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Cemetery issue laid to rest: Soldotna poised to begin construction of memorial park

Posted: Monday, December 27, 2010

Editor's note: This week, the Clarion will take a look back at some of the people and events in the headlines in 2010.

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Photo By M. Scott Moon
Photo By M. Scott Moon
Marge Mullen is still waiting for the day that Soldotna has its own cemetery. For now, spruce trees fill the land next to Redoubt Elementary School, where the cemetery will eventually be established.

Cemetery issue laid to rest: Soldotna poised to begin construction of memorial parkA cemetery is much more than a burial ground. It is more than a place for loved ones to grieve, or for passersby to pay their respects. A cemetery is, in essence, a method of record-keeping: history etched in stone.

Yet since its inception in 1947, the city of Soldotna has struggled to construct this requisite foundation of communities.

"I feel bad that our history really is lost," said Catherine Parker, a resident of Soldotna since 1961. "We were the last town to be established on the basis of westward expansion. When I think of the homesteaders, they were really important to history ... and these people just had to be buried somewhere else."

Marge Mullen, a long-time friend of Parker who has lived in Soldotna since its beginnings, agreed that a town just isn't complete without a cemetery to lend it historical context.

"I visit cemeteries in other cities that I go to, whether I have a relative buried there or not," Mullen, 90, said. "It just speaks to the history of the place: the names of people on the markers and how long these people might have lived, how many people in their family were buried there."

Now finally, with decades of deliberation and immeasurable effort under its belt, Soldotna will have a place to bury its dead: 17 acres of property between West Redoubt Avenue and West Marydale Drive. And many community members couldn't be happier.

Parker, 86, intends to have her husband Charlie, who died in 2001 and is buried in Kasilof, disinterred and moved to the Soldotna Memorial Park once it is completed. She plans to be buried there by his side. Mullen, too, has already informed her loved ones of her to desire to be put to rest in Soldotna. But these two women are not alone in their wishes.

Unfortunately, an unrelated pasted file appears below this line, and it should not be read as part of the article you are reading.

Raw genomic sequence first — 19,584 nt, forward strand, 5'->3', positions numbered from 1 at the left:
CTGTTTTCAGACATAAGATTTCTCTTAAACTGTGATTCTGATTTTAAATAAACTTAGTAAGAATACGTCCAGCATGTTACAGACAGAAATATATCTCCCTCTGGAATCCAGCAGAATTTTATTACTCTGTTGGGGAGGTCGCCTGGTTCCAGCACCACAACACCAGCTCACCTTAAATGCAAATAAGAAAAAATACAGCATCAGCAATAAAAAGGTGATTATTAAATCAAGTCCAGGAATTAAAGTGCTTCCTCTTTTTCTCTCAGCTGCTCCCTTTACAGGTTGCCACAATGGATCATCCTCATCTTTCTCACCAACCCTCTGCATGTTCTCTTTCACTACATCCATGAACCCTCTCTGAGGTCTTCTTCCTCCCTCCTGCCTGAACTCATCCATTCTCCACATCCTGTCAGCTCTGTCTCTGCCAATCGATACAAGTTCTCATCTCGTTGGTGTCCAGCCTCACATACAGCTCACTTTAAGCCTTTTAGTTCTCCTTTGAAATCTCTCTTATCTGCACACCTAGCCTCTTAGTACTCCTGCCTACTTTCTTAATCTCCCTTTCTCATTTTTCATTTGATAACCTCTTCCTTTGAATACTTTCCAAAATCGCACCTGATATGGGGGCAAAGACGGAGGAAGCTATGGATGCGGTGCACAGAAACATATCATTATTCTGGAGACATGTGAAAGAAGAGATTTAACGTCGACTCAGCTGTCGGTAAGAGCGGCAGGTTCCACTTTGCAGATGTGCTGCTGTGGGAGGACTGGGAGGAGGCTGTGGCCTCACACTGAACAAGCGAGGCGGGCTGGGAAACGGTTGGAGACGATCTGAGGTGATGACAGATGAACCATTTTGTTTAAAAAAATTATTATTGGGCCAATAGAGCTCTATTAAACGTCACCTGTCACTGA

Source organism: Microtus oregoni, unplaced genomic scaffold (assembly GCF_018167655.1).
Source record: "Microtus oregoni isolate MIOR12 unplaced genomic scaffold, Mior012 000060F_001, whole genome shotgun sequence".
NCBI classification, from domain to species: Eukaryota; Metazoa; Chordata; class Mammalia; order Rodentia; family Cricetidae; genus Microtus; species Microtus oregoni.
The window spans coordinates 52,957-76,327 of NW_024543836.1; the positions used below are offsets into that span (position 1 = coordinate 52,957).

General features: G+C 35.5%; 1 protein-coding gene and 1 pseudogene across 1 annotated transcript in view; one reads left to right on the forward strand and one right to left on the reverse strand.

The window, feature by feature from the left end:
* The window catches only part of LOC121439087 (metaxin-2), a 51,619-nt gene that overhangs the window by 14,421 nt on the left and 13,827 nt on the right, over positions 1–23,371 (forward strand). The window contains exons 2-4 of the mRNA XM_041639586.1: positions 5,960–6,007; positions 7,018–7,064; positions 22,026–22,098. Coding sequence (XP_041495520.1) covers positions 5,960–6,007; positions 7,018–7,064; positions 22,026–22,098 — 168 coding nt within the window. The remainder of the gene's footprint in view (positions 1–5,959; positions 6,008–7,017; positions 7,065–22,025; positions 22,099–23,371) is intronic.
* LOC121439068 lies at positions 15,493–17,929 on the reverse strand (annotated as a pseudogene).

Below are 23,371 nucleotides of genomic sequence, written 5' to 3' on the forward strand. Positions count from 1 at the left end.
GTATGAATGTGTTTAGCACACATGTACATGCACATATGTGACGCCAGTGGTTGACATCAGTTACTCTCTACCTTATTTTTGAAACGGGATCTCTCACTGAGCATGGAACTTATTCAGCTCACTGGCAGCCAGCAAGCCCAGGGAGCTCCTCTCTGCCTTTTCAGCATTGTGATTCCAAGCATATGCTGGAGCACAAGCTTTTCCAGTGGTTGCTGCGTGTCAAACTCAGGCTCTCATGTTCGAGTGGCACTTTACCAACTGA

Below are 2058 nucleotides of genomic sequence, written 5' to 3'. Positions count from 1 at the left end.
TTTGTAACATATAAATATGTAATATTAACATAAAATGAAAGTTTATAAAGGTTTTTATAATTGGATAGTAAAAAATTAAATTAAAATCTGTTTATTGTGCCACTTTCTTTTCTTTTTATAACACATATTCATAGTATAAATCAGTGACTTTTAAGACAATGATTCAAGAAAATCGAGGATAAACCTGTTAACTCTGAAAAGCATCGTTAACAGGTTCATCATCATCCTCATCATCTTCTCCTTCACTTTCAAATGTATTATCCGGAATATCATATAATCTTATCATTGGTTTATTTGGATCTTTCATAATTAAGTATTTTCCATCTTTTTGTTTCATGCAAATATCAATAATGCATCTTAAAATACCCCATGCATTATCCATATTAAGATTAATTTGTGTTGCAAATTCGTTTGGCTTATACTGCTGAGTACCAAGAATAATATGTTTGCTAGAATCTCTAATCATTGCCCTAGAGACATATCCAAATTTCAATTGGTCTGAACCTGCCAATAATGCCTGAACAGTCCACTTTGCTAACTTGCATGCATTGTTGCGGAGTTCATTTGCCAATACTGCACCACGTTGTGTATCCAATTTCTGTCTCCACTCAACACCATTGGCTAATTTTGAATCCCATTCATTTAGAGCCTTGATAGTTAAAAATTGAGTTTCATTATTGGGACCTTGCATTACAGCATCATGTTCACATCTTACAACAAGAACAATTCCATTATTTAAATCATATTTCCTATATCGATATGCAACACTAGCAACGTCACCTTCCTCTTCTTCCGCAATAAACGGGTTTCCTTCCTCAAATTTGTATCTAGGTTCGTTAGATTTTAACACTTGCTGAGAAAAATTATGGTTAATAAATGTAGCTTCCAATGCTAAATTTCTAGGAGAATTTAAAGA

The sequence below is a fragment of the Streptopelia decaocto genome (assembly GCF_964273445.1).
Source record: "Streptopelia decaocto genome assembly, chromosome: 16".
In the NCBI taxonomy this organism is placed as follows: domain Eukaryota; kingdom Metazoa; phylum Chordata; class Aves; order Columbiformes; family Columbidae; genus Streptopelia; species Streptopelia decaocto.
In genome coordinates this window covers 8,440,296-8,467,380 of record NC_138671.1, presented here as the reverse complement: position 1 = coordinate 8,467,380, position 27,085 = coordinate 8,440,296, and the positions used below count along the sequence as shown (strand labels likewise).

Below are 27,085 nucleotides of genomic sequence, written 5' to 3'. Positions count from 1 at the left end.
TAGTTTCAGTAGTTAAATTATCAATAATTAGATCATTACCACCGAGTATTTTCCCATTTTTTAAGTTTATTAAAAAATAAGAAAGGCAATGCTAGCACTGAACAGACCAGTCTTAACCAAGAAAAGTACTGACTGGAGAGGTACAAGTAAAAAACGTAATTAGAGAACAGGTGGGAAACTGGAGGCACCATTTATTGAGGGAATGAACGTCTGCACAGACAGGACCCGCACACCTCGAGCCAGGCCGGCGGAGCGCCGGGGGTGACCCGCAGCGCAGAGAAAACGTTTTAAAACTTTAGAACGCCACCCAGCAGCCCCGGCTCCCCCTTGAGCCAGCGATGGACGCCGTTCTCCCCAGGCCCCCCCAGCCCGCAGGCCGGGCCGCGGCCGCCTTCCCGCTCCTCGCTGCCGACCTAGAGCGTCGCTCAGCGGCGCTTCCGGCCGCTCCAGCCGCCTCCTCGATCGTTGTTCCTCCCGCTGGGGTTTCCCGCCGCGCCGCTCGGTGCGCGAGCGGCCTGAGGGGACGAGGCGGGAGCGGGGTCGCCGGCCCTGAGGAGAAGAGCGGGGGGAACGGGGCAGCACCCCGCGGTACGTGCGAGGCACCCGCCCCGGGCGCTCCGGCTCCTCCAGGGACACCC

Grant Wisniewski, a funeral director and embalmer at the Peninsula Memorial Chapel, has already been approached by eight relatives of deceased Soldotna residents regarding the transition of their loved ones from cemeteries in Kasilof and Kenai to the Soldotna Memorial Park.

"There's a lot of people that wish to be buried in the Soldotna cemetery," Wisniewski said. "I think there's going to be a big influx of people."

Wisniewski estimates that it will cost approximately $2,500 to $3,000 for the entire process of moving someone to the Soldotna cemetery: disinterring, transportation, and digging a new grave. Wisniewski also points out that his guess is limited, as he does not know how much the new cemetery will charge for a plot.

For the families who choose not to move their loved ones to Soldotna or who cannot afford to, a memorial wall will be erected where names can be engraved.

"This gives us the opportunity for Soldotna really to be a whole community," Soldotna Mayor Peter Micciche said. "Not only to have our people live here, but to have them die here and be remembered here as well."

Even those originally critical of using the Redoubt location as land for the cemetery feel that, all in all, this development will benefit everyone in the city.

"I was in opposition," said Jay Rohloff, who lives in a neighborhood adjacent to the West Redoubt site and in 2009, attempted to win a seat on the Soldotna City Council on the platform of nixing the location. "I don't want to rehash anything to make it contentious. I think it needs to go forward, and I think long-term it will be a win-win for everybody in the community."

Despite the satisfaction at having this project finally come within inches of fruition, some residents think construction on the site should have been initiated by now.

"The mayor thought action would be taken by fall of this year," Mullen said. "Well, now we're deep into winter. I hope that spring doesn't go by without some action on road building and picking out plots."

"I just think we better go ahead," Parker added. "We can't afford any more stalls."

Last summer, a committee headed by Nancy Casey of Casey Planning and Design mapped a conceptual layout of Soldotna Community Memorial Park. This allowed the city to move ahead with the next stage of the project: contracting with Wince-Corthell-Bryson Consulting Engineers to concretely plan the specifications and logistics of the cemetery, which is happening right now.

"We're in the design phase right now," City Manager Larry Semmens said. "So once the design is done, we will put it out to bid and I do expect construction to begin next construction season."

And after decades of discussion, disagreement, and disappointment, Soldotna residents can finally breathe a collective sigh of relief, and (hopefully) by the end of next summer, welcome this long-awaited addition to their town.

Karen Garcia can be reached at karen.garcia@peninsulaclarion.com.



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